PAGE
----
For those who don’t follow Israeli sports closely, Hapoel Beersheba’s recent Premier League championship triumph could have seemed like an overnight success.One can hardly blame the country’s major news outlets for being tempted to frame Beersheba’s accomplishment as a Cinderella story of a peripheral club that rose from the ashes to slay all the giants of the local game on its way to a first championship in 40 years.That makes a great story but could hardly be further from the truth. Beersheba’s tremendous achievement was anything but coincidental. It had everything to do with the implementation of a long-term rigorous program rather than a fortunate run of good luck.Over a three-year period, Beersheba went from being an underperforming team playing in a dilapidated stadium with troublesome fans, to being a model club that lives up to the highest expectations, moving into a state-of-the-art stadium last year and with arguably the best supporters in the country.The inspired ownership of Alona Barkat, which began in the summer of 2007, was the guiding hand behind Beersheba’s ascent, which in many ways emulated that of the city from which it hails.The city and the club went from being a symbol of a downtrodden and dusty destination that is best avoided to a rising force that can no longer be ignored.
“I hoped we would win the championship sooner, but I’m happy that it finally happened,” said Barkat during the team’s title celebrations.“It happened at the right place and at the right time, and we proved we deserved it. We were laughed at when we first said we wanted to win the championship, but we were not kidding.”In 1952, Hapoel Beersheba was told that it could no longer play in the Israeli league due to the city’s distance from other centers of population, coupled with the country’s poor transport infrastructure.The team has seemingly played with a chip on its shoulder ever since, as if it always has something to prove.The club peaked under the guidance of Amatzia Levkovich in the mid-1970s, winning two straight championships in 1974/75 and 1975/76, while also having one State Cup triumph to its name, from 1997. Most of the team’s current fans have been living off the club’s glorious past from stories passed down through the generations, after having been given very few reasons to smile over the last two decades.That all changed last month when it seemed like an entire stadium was crying with joy after Beersheba clinched the championship over three-time reigning champion Maccabi Tel Aviv following a 3-1 victory over Bnei Sakhnin at Turner Stadium.Beersheba entered its new home only at the start of the season, leaving the outdated Vasermil Stadium after 56 years. The Turner Stadium, named after former Beersheba mayor Ya’akov Turner, cost over NIS 200 million and can seat just over 16,000 fans. The club sold a record of over 12,000 season tickets in anticipation of the opening of the new stadium, and that number will only increase ahead of next season and the team’s participation in the UEFA Champions League qualifiers.Beersheba qualified for European competition on three different occasions in the 1990s, the most memorable of which ended in a 12-0 aggregate defeat to Spanish powerhouse Barcelona in the UEFA Cup in 1995-1996.In 1996-1997, Eli Gutman guided the club to its first State Cup triumph, but everything began to unravel after that. Eli Lahav sold the club to Eli Zino, and the uncertainty off the field had a significant effect on the team’s performances on it, with Beersheba being relegated to the National League at the end of 1997/98 after 27 consecutive years in the top-flight.Beersheba returned to the Premier League after three seasons, but it was soon demoted once more and spent much of the first decade of the 21st century in the National League.However, it was during one of Beersheba’s stints in the second division that a dramatic turning point in the club’s fortunes had finally been reached.The much-maligned Zino relinquished his hold on the club to Barkat, who quickly showed her heart was in the right place and that she had every intention of backing up her words with actions.The wife of Eli Barkat – who made his initial fortune with brother and Jerusalem Mayor Nir as investors in IT security company Check Point – probably didn’t know what she was getting herself into in July 2007.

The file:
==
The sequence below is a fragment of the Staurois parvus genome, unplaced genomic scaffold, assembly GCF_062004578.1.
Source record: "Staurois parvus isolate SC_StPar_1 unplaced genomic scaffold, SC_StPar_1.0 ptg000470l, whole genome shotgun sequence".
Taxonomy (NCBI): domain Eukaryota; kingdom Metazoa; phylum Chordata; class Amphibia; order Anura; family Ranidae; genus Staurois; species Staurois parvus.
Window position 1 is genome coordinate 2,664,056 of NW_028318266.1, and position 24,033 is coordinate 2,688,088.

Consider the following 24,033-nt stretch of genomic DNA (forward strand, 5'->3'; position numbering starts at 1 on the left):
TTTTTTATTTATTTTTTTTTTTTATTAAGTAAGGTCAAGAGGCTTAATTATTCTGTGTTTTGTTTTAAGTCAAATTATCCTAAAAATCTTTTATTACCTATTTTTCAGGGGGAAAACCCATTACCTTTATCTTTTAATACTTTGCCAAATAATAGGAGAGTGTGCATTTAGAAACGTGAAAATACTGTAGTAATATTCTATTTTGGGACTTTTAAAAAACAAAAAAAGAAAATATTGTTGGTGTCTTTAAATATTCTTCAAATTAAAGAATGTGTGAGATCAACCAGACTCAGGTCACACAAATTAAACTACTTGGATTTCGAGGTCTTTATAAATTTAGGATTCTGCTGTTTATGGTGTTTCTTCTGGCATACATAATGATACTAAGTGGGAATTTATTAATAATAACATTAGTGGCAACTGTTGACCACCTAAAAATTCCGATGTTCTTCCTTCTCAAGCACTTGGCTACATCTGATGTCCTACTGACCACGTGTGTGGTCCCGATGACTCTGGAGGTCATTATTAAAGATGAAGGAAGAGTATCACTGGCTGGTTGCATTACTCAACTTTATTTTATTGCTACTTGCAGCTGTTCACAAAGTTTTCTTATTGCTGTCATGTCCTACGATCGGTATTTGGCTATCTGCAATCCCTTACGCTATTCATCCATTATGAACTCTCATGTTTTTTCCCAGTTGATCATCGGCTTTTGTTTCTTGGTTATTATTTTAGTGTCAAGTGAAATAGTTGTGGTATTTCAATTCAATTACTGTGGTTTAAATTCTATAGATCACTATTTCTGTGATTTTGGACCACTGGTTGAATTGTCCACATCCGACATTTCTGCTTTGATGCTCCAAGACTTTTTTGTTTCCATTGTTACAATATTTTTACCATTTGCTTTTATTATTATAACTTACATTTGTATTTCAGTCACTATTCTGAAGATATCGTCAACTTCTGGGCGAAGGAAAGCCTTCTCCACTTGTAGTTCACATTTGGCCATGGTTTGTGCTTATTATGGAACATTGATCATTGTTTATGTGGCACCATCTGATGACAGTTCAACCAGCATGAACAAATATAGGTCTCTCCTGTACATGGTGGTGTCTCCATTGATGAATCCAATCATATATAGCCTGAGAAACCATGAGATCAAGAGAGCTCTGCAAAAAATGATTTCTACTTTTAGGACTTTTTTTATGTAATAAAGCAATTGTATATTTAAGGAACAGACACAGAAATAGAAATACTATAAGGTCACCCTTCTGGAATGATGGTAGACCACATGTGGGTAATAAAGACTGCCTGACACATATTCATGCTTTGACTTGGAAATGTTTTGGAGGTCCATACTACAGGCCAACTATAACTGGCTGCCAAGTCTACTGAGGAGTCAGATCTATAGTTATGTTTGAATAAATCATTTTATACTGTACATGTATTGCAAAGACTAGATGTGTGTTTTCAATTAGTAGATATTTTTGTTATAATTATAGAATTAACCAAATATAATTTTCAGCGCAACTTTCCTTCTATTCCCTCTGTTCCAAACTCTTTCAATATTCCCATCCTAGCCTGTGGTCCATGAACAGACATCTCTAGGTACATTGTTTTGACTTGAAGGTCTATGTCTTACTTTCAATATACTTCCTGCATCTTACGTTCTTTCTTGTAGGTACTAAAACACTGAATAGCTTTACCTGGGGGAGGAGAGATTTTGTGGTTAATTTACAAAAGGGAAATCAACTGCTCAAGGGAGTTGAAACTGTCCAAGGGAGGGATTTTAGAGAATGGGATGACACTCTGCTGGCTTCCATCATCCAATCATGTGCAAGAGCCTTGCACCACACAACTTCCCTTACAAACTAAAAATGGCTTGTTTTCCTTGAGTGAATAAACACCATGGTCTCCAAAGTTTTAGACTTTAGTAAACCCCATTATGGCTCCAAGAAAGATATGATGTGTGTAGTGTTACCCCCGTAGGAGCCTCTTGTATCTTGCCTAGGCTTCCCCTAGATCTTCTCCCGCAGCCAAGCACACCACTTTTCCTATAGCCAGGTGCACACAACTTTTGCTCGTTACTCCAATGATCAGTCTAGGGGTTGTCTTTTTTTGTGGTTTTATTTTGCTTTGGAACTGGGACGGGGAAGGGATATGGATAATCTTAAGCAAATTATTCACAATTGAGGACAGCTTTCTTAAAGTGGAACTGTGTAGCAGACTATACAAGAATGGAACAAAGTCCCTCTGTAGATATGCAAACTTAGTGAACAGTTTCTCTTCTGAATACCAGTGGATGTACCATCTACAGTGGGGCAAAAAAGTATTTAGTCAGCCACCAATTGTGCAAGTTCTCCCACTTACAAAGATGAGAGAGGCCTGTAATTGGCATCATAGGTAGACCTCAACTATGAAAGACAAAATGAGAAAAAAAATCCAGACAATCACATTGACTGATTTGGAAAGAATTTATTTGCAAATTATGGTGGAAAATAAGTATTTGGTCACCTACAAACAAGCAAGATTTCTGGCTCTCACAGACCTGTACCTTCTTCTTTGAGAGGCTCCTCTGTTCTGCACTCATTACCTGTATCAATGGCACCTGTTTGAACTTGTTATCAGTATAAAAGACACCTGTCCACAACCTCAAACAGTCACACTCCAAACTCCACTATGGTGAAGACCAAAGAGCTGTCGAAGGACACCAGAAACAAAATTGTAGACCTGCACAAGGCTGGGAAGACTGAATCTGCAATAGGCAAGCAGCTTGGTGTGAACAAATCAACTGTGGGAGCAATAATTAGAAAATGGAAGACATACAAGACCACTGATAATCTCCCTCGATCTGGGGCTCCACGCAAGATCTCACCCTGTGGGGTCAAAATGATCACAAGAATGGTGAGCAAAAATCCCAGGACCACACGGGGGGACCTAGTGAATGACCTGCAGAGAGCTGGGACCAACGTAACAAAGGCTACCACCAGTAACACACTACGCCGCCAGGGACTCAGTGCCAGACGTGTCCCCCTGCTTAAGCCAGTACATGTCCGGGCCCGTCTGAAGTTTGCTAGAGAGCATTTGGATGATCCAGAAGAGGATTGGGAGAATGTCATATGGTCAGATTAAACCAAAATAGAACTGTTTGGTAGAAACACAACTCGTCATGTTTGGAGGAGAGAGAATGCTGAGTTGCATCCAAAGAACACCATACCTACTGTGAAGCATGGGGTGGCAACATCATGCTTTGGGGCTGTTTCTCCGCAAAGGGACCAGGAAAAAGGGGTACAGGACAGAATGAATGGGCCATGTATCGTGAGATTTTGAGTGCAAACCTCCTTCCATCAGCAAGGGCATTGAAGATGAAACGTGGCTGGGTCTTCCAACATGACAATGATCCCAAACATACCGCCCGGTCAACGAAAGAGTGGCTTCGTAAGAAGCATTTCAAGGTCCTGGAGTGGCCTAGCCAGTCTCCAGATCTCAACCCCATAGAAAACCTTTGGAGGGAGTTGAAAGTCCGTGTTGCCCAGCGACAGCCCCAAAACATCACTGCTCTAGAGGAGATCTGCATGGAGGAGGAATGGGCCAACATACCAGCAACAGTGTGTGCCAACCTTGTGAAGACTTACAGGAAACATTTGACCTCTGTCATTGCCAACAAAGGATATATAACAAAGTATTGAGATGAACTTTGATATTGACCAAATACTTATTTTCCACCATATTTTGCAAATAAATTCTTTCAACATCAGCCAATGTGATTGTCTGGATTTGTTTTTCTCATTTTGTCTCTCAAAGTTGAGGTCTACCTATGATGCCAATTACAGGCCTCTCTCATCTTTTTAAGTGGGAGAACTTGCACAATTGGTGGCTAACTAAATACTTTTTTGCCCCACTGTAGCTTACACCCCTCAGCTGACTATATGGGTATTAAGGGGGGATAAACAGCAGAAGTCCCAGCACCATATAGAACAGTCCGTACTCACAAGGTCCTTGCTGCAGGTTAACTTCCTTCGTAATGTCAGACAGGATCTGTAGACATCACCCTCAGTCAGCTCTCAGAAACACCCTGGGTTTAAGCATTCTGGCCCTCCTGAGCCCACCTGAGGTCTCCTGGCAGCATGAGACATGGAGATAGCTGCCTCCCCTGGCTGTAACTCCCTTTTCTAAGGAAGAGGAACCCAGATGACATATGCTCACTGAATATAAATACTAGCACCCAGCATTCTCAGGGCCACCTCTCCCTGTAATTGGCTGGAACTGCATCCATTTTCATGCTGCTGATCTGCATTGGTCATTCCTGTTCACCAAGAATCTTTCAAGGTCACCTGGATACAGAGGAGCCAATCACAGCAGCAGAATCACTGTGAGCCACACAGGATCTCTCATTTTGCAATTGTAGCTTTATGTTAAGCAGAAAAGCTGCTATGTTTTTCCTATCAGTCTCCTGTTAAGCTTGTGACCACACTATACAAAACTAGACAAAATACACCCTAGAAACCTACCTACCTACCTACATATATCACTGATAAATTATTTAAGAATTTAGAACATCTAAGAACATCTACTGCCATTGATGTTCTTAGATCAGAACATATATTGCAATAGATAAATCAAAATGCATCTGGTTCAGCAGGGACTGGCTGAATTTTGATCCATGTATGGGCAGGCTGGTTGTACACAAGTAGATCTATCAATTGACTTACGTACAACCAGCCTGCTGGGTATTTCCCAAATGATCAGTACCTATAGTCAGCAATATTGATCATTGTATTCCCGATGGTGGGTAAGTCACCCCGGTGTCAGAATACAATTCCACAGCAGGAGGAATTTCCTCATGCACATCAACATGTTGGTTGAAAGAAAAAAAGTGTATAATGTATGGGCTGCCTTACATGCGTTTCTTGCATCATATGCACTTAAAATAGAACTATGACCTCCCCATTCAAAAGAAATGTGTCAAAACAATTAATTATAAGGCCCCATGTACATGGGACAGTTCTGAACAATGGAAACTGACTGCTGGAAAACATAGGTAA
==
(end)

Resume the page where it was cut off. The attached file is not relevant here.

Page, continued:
An Ashkelon native and Tel Aviv resident, Barkat had no real previous connection with Beersheba and had few scarce moments of joy in the city during her first eight years as owner. Matters began to head in the right direction in the summer of 2013 when, after six seasons at Genk in Belgium, the then-32-year-old Elyaniv Barda decided to return to his boyhood club after much persuasion by Barkat.Barda, who made 196 appearances across all competitions at Genk, scoring 67 goals – the most ever at the club by a foreign player – began his career at Beersheba in 1998, going on to play for Maccabi Haifa and Hapoel Tel Aviv before moving to Belgium.Barkat handed Barda a lucrative threeyear contract, and his addition broke the glass ceiling for Beersheba, which had struggled to attract big names in previous years.Just a few days after unveiling Barda, Beersheba announced the signing of Israel international Maor Buzaglo, luring him back home from Belgium, and the team has gone from strength to strength ever since.Barkat wasn’t afraid to part ways with coach Elisha Levy after three seasons last year, believing the team needed a change to take that extra step forward.Coach Barak Bachar wasn’t even born when the club claimed its previous championship. But at the age of 36 he became the youngest coach to guide a team to the local league title in 37 years, with Beersheba going unbeaten over 29 matches at one stage before ultimately edging the previously dominant Maccabi Tel Aviv.“I came back to Israel for this moment, and I always believed we could do this,” said Barda. “After 40 years, the fans deserve to celebrate this success.”With the city of Beersheba experiencing an unprecedented boon and Hapoel Beersheba finally back on top of local soccer, Barkat is hoping to inspire every child in Israel.“We came here nine years ago and wanted to build a club that would bring pride to the Negev,” she said on stage during the team’s celebrations with an estimated 100,000 fans. “But the truth is that for me this championship is only a means to an end. Our true goal is to prove to every child in our amazing country, whether he lives in Dimona, Yeroham, Rahat or Karmiel, that dreams can come true.“No one has a monopoly on success – no city, no sector and no religion. All you need is perseverance, faith, will and patience – and then your dreams will really come true.”